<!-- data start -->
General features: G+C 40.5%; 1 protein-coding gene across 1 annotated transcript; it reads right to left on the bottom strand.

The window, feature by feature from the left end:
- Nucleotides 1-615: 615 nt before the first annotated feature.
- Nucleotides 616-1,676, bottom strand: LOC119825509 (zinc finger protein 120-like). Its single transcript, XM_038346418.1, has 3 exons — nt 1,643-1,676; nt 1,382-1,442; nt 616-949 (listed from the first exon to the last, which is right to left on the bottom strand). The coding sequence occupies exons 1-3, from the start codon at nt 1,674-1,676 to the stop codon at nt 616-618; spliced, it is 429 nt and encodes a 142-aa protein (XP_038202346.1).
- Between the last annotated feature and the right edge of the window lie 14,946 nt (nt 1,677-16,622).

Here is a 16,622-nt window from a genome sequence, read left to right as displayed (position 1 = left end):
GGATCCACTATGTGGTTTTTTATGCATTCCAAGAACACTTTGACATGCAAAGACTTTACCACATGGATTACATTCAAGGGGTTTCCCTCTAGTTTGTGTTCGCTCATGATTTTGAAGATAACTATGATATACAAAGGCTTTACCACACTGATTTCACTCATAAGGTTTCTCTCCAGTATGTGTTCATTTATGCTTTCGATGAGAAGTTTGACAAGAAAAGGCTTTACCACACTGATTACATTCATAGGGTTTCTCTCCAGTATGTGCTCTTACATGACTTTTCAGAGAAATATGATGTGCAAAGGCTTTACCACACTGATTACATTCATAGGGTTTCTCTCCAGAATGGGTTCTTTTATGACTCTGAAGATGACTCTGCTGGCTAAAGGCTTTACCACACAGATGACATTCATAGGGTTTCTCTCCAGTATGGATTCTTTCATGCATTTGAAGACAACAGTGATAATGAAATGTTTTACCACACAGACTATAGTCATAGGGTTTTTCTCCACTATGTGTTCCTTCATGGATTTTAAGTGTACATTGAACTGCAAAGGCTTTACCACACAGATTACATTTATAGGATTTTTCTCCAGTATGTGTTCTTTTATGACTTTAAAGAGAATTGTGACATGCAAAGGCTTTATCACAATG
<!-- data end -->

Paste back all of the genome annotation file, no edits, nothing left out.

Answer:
General features: G+C 40.5%; 1 protein-coding gene across 1 annotated transcript; it reads right to left on the bottom strand.

The window, feature by feature from the left end:
- Nucleotides 1-615: 615 nt before the first annotated feature.
- Nucleotides 616-1,676, bottom strand: LOC119825509 (zinc finger protein 120-like). Its single transcript, XM_038346418.1, has 3 exons — nt 1,643-1,676; nt 1,382-1,442; nt 616-949 (listed from the first exon to the last, which is right to left on the bottom strand). The coding sequence occupies exons 1-3, from the start codon at nt 1,674-1,676 to the stop codon at nt 616-618; spliced, it is 429 nt and encodes a 142-aa protein (XP_038202346.1).
- Between the last annotated feature and the right edge of the window lie 14,946 nt (nt 1,677-16,622).

Here is a 16,622-nt window from a genome sequence, read left to right as displayed (position 1 = left end):
GGATCCACTATGTGGTTTTTTATGCATTCCAAGAACACTTTGACATGCAAAGACTTTACCACATGGATTACATTCAAGGGGTTTCCCTCTAGTTTGTGTTCGCTCATGATTTTGAAGATAACTATGATATACAAAGGCTTTACCACACTGATTTCACTCATAAGGTTTCTCTCCAGTATGTGTTCATTTATGCTTTCGATGAGAAGTTTGACAAGAAAAGGCTTTACCACACTGATTACATTCATAGGGTTTCTCTCCAGTATGTGCTCTTACATGACTTTTCAGAGAAATATGATGTGCAAAGGCTTTACCACACTGATTACATTCATAGGGTTTCTCTCCAGAATGGGTTCTTTTATGACTCTGAAGATGACTCTGCTGGCTAAAGGCTTTACCACACAGATGACATTCATAGGGTTTCTCTCCAGTATGGATTCTTTCATGCATTTGAAGACAACAGTGATAATGAAATGTTTTACCACACAGACTATAGTCATAGGGTTTTTCTCCACTATGTGTTCCTTCATGGATTTTAAGTGTACATTGAACTGCAAAGGCTTTACCACACAGATTACATTTATAGGATTTTTCTCCAGTATGTGTTCTTTTATGACTTTAAAGAGAATTGTGACATGCAAAGGCTTTATCACAATG